The Wide-Eyed Look of Being There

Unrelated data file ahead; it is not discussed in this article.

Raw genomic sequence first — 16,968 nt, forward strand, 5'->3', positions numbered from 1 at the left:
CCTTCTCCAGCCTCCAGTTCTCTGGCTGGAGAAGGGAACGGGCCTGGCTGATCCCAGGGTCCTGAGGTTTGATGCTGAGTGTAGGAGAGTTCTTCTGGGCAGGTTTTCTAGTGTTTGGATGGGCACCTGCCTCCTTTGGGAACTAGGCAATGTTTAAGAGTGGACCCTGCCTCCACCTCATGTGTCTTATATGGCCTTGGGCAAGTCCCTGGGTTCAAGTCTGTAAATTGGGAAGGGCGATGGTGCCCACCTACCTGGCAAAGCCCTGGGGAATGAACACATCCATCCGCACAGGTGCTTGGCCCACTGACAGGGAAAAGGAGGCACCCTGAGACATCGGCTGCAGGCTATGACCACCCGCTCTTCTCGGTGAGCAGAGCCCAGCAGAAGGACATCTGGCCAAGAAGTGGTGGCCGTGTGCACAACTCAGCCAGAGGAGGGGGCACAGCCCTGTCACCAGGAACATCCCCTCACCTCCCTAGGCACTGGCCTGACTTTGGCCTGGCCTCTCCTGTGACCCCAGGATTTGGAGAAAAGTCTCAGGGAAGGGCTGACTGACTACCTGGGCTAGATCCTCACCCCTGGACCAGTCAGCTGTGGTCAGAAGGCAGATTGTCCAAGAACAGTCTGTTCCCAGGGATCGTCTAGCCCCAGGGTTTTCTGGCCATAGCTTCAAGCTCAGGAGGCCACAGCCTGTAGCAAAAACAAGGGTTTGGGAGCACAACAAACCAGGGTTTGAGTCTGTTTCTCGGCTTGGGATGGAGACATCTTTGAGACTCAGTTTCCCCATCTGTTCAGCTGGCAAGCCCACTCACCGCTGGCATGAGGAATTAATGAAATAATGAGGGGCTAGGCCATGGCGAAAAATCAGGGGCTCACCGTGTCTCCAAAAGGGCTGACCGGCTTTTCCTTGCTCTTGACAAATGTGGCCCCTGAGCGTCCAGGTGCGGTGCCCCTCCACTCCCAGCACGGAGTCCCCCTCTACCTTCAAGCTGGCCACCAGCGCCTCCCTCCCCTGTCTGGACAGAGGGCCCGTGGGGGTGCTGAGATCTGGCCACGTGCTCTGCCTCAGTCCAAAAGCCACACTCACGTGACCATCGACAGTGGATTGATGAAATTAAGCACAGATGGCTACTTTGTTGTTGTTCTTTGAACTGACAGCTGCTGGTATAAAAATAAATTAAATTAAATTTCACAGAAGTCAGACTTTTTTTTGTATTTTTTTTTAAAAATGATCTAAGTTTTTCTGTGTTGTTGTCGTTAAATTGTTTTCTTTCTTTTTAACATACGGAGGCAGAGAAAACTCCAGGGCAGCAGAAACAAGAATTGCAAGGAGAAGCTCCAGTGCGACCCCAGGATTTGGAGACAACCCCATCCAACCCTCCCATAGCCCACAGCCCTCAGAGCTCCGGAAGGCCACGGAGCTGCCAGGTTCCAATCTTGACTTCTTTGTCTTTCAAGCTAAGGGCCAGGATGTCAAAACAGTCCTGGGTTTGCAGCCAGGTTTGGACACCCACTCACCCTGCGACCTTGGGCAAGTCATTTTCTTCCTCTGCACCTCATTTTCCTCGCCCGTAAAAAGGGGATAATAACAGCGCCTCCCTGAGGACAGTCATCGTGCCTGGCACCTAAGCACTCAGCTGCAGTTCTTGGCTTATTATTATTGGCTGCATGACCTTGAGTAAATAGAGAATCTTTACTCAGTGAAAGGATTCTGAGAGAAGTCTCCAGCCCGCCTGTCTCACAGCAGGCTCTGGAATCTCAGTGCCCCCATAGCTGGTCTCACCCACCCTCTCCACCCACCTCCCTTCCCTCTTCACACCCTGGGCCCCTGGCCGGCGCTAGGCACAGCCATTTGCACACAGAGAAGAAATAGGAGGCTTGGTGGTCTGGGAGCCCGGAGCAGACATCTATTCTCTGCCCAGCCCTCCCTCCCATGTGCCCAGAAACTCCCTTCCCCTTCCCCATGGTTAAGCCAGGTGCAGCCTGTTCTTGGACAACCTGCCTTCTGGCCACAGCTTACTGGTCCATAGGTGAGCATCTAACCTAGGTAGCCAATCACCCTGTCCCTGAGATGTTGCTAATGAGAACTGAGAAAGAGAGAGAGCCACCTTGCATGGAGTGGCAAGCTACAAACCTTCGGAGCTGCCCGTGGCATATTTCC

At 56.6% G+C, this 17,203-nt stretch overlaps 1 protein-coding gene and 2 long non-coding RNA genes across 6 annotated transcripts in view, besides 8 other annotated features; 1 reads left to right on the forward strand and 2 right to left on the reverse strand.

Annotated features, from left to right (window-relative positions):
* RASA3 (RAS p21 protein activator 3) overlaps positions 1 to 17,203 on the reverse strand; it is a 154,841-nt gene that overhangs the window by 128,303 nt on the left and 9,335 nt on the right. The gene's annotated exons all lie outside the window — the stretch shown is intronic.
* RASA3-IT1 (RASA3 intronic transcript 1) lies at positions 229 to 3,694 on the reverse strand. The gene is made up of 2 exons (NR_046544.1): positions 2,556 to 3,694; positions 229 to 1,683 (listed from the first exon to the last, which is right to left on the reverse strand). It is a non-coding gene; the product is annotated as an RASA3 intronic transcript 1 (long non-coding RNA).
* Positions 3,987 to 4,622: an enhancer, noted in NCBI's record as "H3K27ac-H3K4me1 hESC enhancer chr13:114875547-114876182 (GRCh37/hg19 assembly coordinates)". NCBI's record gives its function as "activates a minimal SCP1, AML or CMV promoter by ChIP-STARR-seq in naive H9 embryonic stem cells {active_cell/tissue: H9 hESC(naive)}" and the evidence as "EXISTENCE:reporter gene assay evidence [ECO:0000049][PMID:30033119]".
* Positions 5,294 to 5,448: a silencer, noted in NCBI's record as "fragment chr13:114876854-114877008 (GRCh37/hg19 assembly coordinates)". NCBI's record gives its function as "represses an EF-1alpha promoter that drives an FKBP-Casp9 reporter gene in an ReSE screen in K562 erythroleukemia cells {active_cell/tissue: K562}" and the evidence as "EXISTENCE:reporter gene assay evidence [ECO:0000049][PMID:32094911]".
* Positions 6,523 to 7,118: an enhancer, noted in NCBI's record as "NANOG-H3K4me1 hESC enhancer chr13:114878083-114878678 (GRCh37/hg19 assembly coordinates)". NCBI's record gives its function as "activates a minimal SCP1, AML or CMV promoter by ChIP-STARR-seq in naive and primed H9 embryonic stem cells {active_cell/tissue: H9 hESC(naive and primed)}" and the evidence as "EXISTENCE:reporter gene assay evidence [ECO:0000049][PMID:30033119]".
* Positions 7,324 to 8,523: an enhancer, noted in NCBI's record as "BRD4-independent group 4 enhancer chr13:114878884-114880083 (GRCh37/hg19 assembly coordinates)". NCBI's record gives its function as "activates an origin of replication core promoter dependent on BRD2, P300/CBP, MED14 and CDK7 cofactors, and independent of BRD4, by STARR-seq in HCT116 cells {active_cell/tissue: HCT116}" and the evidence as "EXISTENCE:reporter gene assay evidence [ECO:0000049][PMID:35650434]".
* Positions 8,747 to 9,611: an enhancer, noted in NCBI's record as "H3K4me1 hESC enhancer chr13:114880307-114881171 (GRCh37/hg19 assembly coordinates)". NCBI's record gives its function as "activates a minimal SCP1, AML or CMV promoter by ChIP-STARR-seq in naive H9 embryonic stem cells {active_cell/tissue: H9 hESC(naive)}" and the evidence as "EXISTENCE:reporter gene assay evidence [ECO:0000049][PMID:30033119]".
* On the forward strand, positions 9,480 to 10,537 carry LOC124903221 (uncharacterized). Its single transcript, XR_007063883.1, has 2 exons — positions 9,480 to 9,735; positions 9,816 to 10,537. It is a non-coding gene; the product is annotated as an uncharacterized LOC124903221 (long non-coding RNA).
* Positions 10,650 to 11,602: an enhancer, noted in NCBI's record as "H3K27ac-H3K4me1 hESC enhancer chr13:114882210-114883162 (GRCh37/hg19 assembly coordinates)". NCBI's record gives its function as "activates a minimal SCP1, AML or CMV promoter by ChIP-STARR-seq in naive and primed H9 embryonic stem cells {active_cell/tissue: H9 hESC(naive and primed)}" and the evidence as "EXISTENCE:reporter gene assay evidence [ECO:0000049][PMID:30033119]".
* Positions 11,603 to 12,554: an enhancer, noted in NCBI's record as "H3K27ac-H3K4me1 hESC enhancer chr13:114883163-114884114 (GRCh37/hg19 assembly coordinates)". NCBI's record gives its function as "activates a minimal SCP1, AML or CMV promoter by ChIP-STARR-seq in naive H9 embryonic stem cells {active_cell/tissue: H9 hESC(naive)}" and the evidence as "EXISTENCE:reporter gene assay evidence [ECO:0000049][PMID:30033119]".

A stately satire of modern media consumption and American politics, Hal Ashby’s 1979 film Being There follows the fortunes of a childlike gardener named Chance (Peter Sellers), who becomes an unlikely celebrity of D.C. high society after attracting the attention of an elderly industrialist (Melvyn Douglas, in an Oscar-winning performance) and his much younger wife (Shirley MacLaine). In his spare time, Chance does little but passively watch television, and in one of his final roles, Sellers gives a subtle comic performance that beautifully conveys the man’s serene equanimity—a quality that leads others to misinterpret his blankly delivered pronouncements as pearls of wisdom. In the clip above, taken from a documentary on our new edition of the film, cinematographer Caleb Deschanel and editor Don Zimmerman explain how the protagonist’s naïveté is reflected in the film’s unadorned visual style, which makes consistent use of eye-level angles and long lenses that had the added bonus of giving the actors more room to work.

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